Netting involves offsetting the value of multiple positions or payments due to be exchanged between two or more parties. It can be used to determine which party is owed remuneration in a multiparty agreement. For financial market operators, this implies that the need to exchange principal amounts at the maturity of the derivatives transactions is eliminated, especially in cases which involve multiple trades with the same counter-party. Costs and time are saved and settlement risk is reduced as well.
What is the stage of derivatives market in Nigeria and how can it be improved for the benefit of the economy?
Derivatives trades in Nigeria are currently more bilateral between financial institutions and their respective customers. The more developed the derivatives market, the more banks are able to provide cheap hedging solutions to their respective clients; this ranges from interest rate cost reduction solutions for corporates, which allow them to borrow more and expand their various businesses. Forex derivatives also provide hedges for corporates and foreign portfolio investors. Case in point is the OTC Forex futures market which provides stability and spurs confidence as investors can hedge exchange Risk.
Many foreign companies now play in the mutual fund market. Do you think that local players have what it takes to compete favourably with these foreign operators?
The local players have a sound understanding of the local market in terms of drivers of the performance of the capital market, the taste and preference of various segments of the market and regulatory requirements. As such, local players continue to dominate market share of retail and institutional investors despite the continuous foray of foreign companies. Foreign operators tend to partner with the local players to offer their products or buy into existing local players to gain access to the Nigerian market.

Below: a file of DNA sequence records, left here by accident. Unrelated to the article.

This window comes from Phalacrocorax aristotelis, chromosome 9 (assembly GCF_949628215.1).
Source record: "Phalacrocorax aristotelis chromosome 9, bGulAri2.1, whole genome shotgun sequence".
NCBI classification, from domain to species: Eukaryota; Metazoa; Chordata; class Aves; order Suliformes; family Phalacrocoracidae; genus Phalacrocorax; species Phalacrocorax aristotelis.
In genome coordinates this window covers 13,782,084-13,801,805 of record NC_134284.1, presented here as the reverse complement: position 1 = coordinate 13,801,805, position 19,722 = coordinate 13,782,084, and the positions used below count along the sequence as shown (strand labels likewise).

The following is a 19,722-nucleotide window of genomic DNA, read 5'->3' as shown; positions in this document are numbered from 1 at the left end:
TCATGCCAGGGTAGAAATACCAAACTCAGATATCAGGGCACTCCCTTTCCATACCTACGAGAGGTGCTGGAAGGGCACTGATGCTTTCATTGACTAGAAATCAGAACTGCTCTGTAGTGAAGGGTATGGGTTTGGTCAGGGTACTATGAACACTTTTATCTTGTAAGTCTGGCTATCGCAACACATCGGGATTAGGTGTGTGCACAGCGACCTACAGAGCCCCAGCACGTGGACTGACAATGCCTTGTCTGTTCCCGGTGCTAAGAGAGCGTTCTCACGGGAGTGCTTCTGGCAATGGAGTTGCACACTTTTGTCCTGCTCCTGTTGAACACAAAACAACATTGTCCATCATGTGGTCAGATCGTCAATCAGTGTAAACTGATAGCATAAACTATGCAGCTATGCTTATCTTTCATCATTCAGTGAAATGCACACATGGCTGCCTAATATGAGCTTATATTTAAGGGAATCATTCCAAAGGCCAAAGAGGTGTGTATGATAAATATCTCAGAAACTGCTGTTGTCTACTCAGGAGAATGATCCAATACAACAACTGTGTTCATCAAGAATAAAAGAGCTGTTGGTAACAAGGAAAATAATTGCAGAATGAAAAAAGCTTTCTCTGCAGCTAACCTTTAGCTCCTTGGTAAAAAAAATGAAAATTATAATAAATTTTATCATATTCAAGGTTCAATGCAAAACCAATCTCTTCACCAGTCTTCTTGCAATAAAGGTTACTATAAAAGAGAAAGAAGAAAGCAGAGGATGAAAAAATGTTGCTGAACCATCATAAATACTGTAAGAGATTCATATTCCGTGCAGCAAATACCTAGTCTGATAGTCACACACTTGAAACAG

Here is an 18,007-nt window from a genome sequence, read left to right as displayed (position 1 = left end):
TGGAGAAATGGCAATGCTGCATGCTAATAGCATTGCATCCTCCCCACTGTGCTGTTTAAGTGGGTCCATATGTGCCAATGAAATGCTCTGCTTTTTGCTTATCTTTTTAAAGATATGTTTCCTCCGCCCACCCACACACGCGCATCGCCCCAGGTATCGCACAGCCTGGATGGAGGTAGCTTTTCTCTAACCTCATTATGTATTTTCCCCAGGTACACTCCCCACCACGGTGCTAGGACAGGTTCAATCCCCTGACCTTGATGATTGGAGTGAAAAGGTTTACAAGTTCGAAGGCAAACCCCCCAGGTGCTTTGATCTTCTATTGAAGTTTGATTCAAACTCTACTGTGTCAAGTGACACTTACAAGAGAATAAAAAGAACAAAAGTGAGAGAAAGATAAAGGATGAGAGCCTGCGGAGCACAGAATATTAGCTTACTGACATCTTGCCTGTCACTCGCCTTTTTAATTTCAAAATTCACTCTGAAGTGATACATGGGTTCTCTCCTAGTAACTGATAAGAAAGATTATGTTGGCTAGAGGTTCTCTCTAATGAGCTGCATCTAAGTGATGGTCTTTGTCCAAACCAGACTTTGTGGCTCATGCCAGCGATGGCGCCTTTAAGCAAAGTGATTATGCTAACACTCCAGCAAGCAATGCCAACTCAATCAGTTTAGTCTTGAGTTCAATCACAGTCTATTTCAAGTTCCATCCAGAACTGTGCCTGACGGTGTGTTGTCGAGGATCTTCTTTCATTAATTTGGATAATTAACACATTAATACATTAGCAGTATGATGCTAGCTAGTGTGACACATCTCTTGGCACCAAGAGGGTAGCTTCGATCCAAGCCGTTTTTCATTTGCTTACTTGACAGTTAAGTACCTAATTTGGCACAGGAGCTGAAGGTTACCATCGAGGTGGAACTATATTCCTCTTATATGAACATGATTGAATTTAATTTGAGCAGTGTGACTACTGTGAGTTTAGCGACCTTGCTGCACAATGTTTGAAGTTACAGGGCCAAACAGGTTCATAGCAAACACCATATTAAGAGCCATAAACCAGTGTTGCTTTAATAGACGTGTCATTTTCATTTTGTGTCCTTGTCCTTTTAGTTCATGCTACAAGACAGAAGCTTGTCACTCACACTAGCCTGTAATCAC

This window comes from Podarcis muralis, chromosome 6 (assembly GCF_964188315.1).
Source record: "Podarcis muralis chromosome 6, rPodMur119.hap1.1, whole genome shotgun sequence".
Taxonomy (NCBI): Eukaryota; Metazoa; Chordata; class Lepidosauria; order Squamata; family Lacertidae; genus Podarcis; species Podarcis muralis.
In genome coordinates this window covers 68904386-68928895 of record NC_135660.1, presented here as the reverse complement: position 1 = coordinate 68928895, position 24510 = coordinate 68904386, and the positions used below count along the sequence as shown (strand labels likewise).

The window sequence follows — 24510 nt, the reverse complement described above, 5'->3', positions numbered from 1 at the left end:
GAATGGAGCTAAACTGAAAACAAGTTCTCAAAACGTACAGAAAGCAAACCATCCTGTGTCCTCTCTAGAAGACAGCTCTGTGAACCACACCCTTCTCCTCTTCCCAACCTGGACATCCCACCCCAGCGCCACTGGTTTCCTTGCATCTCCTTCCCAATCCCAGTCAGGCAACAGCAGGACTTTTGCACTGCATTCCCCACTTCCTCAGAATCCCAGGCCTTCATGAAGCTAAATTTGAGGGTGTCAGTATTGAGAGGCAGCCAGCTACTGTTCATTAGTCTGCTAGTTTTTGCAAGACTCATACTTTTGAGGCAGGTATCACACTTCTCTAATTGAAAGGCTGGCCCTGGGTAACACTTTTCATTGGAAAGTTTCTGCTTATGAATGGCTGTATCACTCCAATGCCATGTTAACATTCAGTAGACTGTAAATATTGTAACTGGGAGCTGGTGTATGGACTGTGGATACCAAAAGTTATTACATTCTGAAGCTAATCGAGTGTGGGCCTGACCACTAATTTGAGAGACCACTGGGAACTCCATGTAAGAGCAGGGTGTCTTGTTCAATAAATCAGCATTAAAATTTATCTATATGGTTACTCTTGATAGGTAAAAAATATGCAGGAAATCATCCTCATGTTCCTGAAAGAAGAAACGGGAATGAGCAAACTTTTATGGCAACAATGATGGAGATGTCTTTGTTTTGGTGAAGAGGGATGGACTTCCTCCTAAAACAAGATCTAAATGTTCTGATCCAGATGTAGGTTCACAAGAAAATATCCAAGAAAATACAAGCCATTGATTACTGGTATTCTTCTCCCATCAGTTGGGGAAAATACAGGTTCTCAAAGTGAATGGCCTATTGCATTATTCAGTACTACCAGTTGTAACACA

What is your 2019 forecast on Nigeria’s economic growth and performance of financial institutions?
We expect GDP growth of 2.5 per cent in 2019, driven by the non-oil sector, as we foresee further recovery from Q4:18. We expect further recovery in trade, agriculture, manufacturing and telecoms sectors. A stronger recovery in consumer sentiments and purchasing power should spur the economy further. We also expect a slight decline in inflation in 2019-year end to 11%, from current levels of 11.44 per cent. Nevertheless, we see likely increase in energy prices as upside risk to our assumption. We expect moderate recovery in the financial sector in 2019, as we expect a growth in private sector credit vs. the decline in 2018. We also expect moderate improvement in asset quality which was weak at 14 per cent in 2018; we also expect a slight increase in capital adequacy ratio for the sector. Nevertheless, we foresee interest from investment securities driving interest income growth for the sector in 2019.
Given the fact that there is volatility in the market, what will be your advice to investors on the best way to play in the equities market this year?
The winners this year will be the investors trading contrary to general market sentiments; this has been evident so far since the start of the year. It is best to stick with quality names and with companies that have strong corporate governance, paying high yielding dividend. We also recommend tier 1 banks, which we believe will thrive in a high interest rate environment.